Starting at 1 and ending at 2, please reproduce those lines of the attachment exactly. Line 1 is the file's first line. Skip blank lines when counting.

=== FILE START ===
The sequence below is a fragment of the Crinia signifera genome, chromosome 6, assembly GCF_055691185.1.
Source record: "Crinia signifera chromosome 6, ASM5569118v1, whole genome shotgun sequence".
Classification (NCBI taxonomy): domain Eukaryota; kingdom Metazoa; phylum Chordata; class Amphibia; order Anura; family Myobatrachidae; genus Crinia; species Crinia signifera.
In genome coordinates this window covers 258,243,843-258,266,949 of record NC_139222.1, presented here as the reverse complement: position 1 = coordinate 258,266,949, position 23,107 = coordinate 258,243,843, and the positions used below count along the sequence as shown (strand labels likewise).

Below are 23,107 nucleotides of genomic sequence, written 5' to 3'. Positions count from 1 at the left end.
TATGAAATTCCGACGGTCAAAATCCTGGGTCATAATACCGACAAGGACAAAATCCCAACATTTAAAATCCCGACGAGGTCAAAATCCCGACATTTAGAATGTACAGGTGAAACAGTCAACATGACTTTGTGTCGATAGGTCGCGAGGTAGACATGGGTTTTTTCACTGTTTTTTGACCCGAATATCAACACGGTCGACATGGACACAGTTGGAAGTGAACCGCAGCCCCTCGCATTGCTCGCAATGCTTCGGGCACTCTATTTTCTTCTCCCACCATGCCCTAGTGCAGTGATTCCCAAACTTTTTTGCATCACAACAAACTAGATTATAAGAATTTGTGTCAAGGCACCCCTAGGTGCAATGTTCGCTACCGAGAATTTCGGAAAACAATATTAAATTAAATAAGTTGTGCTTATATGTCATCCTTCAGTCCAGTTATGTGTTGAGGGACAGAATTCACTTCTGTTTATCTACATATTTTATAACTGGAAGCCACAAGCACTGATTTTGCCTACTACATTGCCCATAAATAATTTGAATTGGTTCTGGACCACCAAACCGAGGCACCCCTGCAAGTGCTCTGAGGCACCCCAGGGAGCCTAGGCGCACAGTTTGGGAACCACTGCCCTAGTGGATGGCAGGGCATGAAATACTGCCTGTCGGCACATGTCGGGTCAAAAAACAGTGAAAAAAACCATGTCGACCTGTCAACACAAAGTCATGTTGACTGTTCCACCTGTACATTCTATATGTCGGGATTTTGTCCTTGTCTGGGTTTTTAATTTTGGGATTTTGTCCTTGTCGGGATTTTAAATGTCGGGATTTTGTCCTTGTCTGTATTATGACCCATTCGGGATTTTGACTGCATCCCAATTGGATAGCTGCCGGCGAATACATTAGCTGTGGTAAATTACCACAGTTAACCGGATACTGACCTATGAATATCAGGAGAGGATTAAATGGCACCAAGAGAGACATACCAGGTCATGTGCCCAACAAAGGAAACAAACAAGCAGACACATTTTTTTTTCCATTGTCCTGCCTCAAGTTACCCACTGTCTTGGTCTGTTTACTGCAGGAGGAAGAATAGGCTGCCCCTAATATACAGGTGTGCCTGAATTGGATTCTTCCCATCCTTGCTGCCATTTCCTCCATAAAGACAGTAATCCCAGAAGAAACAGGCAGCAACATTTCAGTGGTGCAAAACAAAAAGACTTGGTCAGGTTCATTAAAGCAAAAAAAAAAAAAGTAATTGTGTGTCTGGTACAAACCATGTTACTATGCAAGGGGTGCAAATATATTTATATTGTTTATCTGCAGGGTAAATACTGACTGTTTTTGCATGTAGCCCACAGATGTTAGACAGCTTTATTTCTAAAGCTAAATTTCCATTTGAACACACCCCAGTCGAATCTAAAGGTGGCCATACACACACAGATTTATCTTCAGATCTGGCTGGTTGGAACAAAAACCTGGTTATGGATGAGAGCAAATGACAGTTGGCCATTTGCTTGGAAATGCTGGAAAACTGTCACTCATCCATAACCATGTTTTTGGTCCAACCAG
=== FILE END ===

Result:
The sequence below is a fragment of the Crinia signifera genome, chromosome 6, assembly GCF_055691185.1.
Source record: "Crinia signifera chromosome 6, ASM5569118v1, whole genome shotgun sequence".